Where can you get a coronavirus test and when should you get one?

If you suspect you have Covid-19 symptoms, you can now order a coronavirus test. Here's exactly when and how to do it, and the different tests available.

woman on sofa on laptop - when to get tested for covid

Over the last few months, the government's testing system - either in person or through the post - has seen over 20 million people swabbed for the virus.

But as more areas are taking on lockdown restrictions among a rise in cases of the virus, those who perhaps have just got symptoms are wondering where they can get a coronavirus test and more importantly, when they should actually get one.

Especially as over the last few weeks, despite the new numbers of successful tests being released, some areas of the country have seen a significant decrease in the availability of on-site testing. It was reported that those looking to be tested in London, for example, were being sent over 100 miles away to supposedly their 'nearest' testing sites in Cardiff or the Isle of Wight. Now as new guidelines have come into place for the whole of the UK on how many people you can meet indoors and outside, it seems like another surge in cases has happened and more people are looking to be tested than ever before.

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When the news broke that the UK's testing system was flawed, Health Secretary Matt Hancock told Sky News, "At the moment the system works well. Of course there are operational challenges from time to time but it works well. And we are finding a higher and higher proportion of people in the country who have coronavirus and getting them tests so they can be looked after.

"But absolutely, we need to roll out more testing - we have done throughout the crisis and today's another step in solving some of those problems with the existing technology."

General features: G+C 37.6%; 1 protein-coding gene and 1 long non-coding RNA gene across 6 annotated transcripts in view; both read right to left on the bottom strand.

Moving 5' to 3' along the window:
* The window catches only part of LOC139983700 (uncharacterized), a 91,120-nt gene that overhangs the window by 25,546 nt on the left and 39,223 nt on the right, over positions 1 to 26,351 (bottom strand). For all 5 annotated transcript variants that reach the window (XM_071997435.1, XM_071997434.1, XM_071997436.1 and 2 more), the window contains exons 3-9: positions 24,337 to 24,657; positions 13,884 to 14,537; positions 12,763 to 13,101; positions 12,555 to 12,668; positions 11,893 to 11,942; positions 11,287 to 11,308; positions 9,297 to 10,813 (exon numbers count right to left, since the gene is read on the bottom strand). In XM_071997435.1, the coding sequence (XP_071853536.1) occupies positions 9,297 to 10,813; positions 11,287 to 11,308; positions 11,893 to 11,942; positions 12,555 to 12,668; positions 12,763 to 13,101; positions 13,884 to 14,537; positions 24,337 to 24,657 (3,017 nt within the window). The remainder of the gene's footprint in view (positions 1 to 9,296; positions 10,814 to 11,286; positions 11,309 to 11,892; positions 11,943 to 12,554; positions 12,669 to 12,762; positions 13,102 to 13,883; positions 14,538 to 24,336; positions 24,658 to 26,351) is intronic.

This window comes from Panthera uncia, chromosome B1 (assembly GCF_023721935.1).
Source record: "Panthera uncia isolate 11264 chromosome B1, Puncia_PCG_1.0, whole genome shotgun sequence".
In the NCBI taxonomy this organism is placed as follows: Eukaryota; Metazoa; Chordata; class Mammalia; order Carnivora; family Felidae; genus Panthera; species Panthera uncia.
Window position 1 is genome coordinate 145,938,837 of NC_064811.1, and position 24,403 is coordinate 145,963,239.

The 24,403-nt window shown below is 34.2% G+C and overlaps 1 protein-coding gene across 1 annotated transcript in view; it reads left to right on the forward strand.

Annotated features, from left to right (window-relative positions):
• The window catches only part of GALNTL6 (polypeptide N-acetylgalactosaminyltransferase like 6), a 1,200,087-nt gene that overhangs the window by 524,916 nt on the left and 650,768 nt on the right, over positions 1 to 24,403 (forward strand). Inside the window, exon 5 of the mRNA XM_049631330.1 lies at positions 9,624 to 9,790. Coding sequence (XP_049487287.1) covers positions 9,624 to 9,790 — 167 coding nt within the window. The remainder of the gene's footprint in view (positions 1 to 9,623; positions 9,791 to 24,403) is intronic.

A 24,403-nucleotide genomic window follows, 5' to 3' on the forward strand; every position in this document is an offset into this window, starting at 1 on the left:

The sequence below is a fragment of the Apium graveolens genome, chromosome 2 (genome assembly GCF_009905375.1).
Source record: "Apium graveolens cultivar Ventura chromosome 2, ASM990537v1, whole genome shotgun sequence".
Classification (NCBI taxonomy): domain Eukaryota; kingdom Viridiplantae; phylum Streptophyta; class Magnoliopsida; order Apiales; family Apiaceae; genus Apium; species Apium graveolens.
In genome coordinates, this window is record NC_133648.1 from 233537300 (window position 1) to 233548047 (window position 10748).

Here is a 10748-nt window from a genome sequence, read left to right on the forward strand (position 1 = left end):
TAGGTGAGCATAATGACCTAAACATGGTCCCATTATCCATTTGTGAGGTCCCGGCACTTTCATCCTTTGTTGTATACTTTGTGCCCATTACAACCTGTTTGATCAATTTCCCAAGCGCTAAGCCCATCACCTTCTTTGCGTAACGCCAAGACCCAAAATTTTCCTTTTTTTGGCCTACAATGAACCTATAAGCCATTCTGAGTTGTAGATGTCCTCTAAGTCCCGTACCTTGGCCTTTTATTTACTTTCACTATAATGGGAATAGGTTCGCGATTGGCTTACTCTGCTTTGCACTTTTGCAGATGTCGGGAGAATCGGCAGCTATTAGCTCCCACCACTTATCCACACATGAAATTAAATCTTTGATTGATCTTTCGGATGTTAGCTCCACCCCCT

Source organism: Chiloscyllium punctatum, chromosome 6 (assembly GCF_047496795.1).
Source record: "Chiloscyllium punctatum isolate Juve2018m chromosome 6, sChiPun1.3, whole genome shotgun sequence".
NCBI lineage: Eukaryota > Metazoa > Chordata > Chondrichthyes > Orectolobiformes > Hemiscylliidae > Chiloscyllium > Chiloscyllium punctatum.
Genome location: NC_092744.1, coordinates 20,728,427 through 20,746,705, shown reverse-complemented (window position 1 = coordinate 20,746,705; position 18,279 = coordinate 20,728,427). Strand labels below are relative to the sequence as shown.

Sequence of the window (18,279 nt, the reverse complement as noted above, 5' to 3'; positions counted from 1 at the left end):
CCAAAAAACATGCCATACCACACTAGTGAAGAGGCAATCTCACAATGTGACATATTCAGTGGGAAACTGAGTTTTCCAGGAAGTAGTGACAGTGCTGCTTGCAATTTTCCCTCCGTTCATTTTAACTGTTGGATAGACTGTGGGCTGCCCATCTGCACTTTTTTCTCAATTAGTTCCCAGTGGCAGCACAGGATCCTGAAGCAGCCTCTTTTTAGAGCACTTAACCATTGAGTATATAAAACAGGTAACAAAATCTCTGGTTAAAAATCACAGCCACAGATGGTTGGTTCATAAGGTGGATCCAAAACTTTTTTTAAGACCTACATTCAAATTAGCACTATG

Since then, the government has announced further plans to increase coronavirus testing across the country and officially, they have now launched the new NHS COVID-19 contact tracing app to help keep the track and trace system up to date.

The statement from the health secretary came as the testing system was heavily criticised for the lack of availability, as it's believed that many people wouldn't travel so far to be tested. This in turn could lead to spikes in infection rates being missed in some areas not identified as being at risk for a local lockdown. So if you think you might have coronavirus, the best thing to do is get a test and find out whether you have to self-isolate straight away to protect those who you might come into contact with.

Where can you get a coronavirus test?

The quickest place to get tested for Covid-19 is at the testing site closest to you and you can find one on the government website. You'll be asked to fill in some personal details about yourself, such as you name and address, in order for the response team to contact you about your result.

If you opt to go to a testing site, this video explains how the process will work. Currently, the testing website is overrun with applications and many testing site areas are fully booked following a sudden rise in cases around London and other parts of the UK. The government hopes that by drastically increasing the number of people able to get tested for the coronavirus, they will be able to further improve the test and trace strategy and in turn, work to reduce the number of people diagnosed.

How to get a home COVID test

COVID swab kit - how to order a test

Credit: Getty

If you can't or don't want to go to a testing site, then you can order a test to your home which you return by post, via the government's website. The test arrives as a home swab kit, which you then use following the instructions inside the kit and return to your closest priority post box one hour before the final collection. You must aim to complete the test within 48 hours of delivery.

It's also important to bear in mind that the tests above are only testing if you have Covid-19 currently - an antibody test is needed to see if you have had coronavirus in the past, and so may have some immunity.

With children now back at school in the UK, although they are wearing masks in some cases, it's important that any child showing symptoms is kept at home and if necessary, a test is ordered for them and those in their household and support bubble.

When should you get tested for Covid?

To prevent the testing system being overwhelmed, it's important that you don't arrange to get tested for COVID unless you start to have symptoms. The most important ones to look out for currently are a new and continuous cough, high temperature, a loss of or change in normal taste or smell.